Advice practices that have strong record-keeping processes in place will thrive in a post-Statement of Advice environment, with the lengthy advice documents already not the most important piece of evidence in the dispute resolution process.

Quality of Advice Review lead Michelle Levy’s final proposals were released on Wednesday morning which re-affirmed her suggestion to eliminate the current legislative framework around creating SOAs.

Levy suggested replacing the prescriptive best interests and safe harbour steps with a principles-based ‘good advice’ regime, essentially providing the same outcome without the extensive compliance steps required.

However, advisers will still be required to present a written record of the advice given to clients, on demand.

With limited time to digest Levy’s recommendations, the Professional Planner Advice Practitioner Summit hosted a panel discussing the future of best interests duty around two hours after the proposals were made public.

Noting Levy’s recommendation that professionals will still be required to give advisers written documents on request, Centrepoint licensee general manager Allison Dummett said she’d prefer to see these documents reflect client conversations.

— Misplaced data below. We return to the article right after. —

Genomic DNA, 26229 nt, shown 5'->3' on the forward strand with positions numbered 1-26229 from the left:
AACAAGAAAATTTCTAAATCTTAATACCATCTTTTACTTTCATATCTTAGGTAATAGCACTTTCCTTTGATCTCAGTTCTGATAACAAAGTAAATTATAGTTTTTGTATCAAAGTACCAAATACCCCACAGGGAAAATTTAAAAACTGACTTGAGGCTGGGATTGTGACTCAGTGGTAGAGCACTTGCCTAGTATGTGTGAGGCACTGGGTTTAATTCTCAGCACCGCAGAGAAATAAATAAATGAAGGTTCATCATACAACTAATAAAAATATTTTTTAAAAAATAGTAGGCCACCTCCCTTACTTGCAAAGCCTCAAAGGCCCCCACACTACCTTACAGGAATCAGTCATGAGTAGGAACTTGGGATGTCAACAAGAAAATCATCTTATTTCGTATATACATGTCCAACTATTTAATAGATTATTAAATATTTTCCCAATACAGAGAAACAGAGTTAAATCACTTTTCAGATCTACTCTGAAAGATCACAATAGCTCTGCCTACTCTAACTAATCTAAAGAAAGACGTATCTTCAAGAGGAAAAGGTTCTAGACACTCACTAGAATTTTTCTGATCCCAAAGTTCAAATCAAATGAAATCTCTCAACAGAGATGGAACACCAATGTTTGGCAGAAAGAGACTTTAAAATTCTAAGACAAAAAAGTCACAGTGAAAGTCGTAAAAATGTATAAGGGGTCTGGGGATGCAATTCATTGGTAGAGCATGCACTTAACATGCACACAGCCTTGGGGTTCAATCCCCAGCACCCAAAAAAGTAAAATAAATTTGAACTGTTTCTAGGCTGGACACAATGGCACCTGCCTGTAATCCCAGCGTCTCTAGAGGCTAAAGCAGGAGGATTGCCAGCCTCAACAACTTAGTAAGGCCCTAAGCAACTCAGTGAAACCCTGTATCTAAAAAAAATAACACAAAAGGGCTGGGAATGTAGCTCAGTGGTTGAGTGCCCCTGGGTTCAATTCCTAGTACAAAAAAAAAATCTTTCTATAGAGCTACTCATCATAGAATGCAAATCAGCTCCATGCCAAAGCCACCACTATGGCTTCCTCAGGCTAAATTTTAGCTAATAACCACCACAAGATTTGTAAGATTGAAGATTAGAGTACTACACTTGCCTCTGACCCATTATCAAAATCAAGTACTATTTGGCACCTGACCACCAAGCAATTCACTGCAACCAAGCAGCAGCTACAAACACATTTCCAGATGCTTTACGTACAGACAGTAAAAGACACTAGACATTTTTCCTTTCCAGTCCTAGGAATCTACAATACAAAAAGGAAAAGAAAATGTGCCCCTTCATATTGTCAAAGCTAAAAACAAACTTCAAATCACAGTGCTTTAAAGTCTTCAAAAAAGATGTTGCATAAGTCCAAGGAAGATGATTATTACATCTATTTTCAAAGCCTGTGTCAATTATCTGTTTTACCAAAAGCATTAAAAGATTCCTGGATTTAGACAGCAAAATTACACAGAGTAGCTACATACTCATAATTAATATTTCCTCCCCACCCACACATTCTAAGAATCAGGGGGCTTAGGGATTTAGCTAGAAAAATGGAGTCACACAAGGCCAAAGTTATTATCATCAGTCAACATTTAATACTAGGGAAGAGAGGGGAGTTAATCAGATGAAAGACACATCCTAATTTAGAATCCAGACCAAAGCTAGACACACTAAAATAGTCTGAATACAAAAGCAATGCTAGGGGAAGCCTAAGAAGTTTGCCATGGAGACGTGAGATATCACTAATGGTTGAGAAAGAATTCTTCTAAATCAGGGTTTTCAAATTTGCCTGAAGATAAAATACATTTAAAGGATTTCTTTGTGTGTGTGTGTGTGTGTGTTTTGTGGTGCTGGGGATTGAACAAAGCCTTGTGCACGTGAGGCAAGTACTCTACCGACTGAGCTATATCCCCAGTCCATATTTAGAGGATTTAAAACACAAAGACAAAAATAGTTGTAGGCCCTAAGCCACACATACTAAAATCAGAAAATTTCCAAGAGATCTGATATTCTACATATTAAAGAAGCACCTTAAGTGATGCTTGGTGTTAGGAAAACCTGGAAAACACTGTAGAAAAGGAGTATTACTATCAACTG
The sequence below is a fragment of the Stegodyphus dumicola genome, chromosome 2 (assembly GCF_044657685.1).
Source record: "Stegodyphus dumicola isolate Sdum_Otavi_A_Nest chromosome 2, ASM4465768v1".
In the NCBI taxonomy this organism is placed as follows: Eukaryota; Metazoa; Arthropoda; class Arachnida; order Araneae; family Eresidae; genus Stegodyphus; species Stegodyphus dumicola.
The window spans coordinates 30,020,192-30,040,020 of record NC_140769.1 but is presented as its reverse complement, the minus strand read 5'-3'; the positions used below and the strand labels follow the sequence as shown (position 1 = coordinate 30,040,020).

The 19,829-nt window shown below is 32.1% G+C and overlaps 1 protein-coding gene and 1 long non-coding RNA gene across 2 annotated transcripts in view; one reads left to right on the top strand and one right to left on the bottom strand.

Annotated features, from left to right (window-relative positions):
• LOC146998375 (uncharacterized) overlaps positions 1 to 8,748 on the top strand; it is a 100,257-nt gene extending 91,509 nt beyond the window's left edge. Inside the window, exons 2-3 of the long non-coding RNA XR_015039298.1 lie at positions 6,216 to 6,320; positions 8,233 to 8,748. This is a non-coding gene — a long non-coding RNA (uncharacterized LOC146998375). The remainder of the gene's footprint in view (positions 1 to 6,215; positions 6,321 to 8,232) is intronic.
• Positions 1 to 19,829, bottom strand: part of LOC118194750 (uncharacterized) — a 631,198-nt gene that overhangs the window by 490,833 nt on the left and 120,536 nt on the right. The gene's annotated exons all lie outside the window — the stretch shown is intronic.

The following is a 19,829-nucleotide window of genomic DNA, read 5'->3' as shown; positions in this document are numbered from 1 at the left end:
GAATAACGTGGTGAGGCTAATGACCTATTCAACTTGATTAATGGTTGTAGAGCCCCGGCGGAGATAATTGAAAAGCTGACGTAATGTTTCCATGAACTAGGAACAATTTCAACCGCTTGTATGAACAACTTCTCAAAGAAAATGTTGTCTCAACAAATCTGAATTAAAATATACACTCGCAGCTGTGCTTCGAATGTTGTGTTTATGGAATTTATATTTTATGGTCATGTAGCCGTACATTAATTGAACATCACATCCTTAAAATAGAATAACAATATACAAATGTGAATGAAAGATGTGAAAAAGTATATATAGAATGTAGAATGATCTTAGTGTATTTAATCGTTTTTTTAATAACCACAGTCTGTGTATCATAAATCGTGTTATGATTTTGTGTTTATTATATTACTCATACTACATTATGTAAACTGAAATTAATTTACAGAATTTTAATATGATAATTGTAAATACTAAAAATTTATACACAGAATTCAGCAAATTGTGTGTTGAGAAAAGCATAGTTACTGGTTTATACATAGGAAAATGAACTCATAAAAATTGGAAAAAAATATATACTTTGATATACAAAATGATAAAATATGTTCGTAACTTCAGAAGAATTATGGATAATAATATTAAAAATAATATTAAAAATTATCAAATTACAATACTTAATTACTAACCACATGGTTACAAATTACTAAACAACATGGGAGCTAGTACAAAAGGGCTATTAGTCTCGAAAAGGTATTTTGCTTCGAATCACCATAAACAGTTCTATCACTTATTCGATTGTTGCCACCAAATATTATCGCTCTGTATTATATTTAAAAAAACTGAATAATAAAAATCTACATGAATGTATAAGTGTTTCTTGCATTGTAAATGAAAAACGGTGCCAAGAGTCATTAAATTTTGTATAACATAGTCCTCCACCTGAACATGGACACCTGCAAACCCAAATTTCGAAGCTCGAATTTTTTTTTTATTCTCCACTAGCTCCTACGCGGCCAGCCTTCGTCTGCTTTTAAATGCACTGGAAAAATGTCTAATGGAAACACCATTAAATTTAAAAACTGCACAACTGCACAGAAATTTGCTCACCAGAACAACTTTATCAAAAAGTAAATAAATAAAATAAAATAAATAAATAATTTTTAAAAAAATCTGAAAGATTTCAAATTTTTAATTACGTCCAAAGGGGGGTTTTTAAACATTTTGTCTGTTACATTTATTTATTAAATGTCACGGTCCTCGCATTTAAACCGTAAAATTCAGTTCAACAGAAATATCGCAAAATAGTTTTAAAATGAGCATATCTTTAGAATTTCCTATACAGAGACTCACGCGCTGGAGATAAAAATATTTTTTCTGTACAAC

“I would like to see documents evolve to the stage where they’re a lot more like the conversations you have with the client,” Dummett said.

“Because I’ve never seen a situation where a phrase missing or present in a document is what a matter hinged on.”

She added that licensees have noticed an improvement of the quality of provided in the time best interests duty and the code of ethics have existed.

From the perspective of the complaints authority, AFCA advice ombudsman Shail Singh said the dispute process will always come down to evidence that proved the adviser gave proper advice that is free of any conflicted interests.

“If something goes wrong how do you demonstrate that you’ve satisfied your professional obligations?” Singh said.

Financial services minister Stephen Jones will consult on all of Levy’s recommendations during the coming months and Professional Planner will host the minister in March during the consultation process in Sydney, Melbourne and Brisbane.

SOAs were never the saviour

Under the current regulatory framework, Singh said following the objectives laid out by the client is important and that long SOAs do not add any assurance on the quality on the advice given.